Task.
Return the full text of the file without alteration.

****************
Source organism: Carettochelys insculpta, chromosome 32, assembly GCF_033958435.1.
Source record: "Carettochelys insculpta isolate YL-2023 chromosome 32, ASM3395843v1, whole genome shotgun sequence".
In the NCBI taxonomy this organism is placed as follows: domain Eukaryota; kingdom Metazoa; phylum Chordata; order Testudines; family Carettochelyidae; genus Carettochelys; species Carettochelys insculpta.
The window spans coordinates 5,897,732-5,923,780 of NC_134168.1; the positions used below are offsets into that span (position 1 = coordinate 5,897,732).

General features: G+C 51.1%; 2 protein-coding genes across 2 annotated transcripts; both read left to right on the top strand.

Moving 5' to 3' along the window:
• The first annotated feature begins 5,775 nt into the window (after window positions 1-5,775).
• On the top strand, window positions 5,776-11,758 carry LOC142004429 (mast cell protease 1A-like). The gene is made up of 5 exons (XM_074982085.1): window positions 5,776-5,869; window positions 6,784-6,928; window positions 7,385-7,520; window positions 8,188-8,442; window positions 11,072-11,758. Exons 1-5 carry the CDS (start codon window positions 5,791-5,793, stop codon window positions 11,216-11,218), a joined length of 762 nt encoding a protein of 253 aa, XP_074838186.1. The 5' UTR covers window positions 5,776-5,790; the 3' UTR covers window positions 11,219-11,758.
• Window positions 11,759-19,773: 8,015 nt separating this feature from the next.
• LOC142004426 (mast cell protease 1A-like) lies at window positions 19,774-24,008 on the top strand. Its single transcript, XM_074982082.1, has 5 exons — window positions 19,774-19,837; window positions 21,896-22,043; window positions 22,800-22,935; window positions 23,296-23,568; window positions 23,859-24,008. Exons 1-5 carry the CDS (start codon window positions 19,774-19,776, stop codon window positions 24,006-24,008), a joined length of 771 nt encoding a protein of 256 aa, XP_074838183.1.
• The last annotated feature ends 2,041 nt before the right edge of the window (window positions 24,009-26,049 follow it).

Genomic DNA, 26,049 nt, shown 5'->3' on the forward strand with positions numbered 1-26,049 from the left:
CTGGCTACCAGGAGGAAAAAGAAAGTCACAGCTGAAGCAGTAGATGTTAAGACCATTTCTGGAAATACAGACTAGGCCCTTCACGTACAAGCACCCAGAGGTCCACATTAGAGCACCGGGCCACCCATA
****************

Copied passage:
Source organism: Carettochelys insculpta, chromosome 32, assembly GCF_033958435.1.
Source record: "Carettochelys insculpta isolate YL-2023 chromosome 32, ASM3395843v1, whole genome shotgun sequence".
In the NCBI taxonomy this organism is placed as follows: domain Eukaryota; kingdom Metazoa; phylum Chordata; order Testudines; family Carettochelyidae; genus Carettochelys; species Carettochelys insculpta.
The window spans coordinates 5,897,732-5,923,780 of NC_134168.1; the positions used below are offsets into that span (position 1 = coordinate 5,897,732).

General features: G+C 51.1%; 2 protein-coding genes across 2 annotated transcripts; both read left to right on the top strand.

Moving 5' to 3' along the window:
• The first annotated feature begins 5,775 nt into the window (after window positions 1-5,775).
• On the top strand, window positions 5,776-11,758 carry LOC142004429 (mast cell protease 1A-like). The gene is made up of 5 exons (XM_074982085.1): window positions 5,776-5,869; window positions 6,784-6,928; window positions 7,385-7,520; window positions 8,188-8,442; window positions 11,072-11,758. Exons 1-5 carry the CDS (start codon window positions 5,791-5,793, stop codon window positions 11,216-11,218), a joined length of 762 nt encoding a protein of 253 aa, XP_074838186.1. The 5' UTR covers window positions 5,776-5,790; the 3' UTR covers window positions 11,219-11,758.
• Window positions 11,759-19,773: 8,015 nt separating this feature from the next.
• LOC142004426 (mast cell protease 1A-like) lies at window positions 19,774-24,008 on the top strand. Its single transcript, XM_074982082.1, has 5 exons — window positions 19,774-19,837; window positions 21,896-22,043; window positions 22,800-22,935; window positions 23,296-23,568; window positions 23,859-24,008. Exons 1-5 carry the CDS (start codon window positions 19,774-19,776, stop codon window positions 24,006-24,008), a joined length of 771 nt encoding a protein of 256 aa, XP_074838183.1.
• The last annotated feature ends 2,041 nt before the right edge of the window (window positions 24,009-26,049 follow it).

Genomic DNA, 26,049 nt, shown 5'->3' on the forward strand with positions numbered 1-26,049 from the left:
CTGGCTACCAGGAGGAAAAAGAAAGTCACAGCTGAAGCAGTAGATGTTAAGACCATTTCTGGAAATACAGACTAGGCCCTTCACGTACAAGCACCCAGAGGTCCACATTAGAGCACCGGGCCACCCATA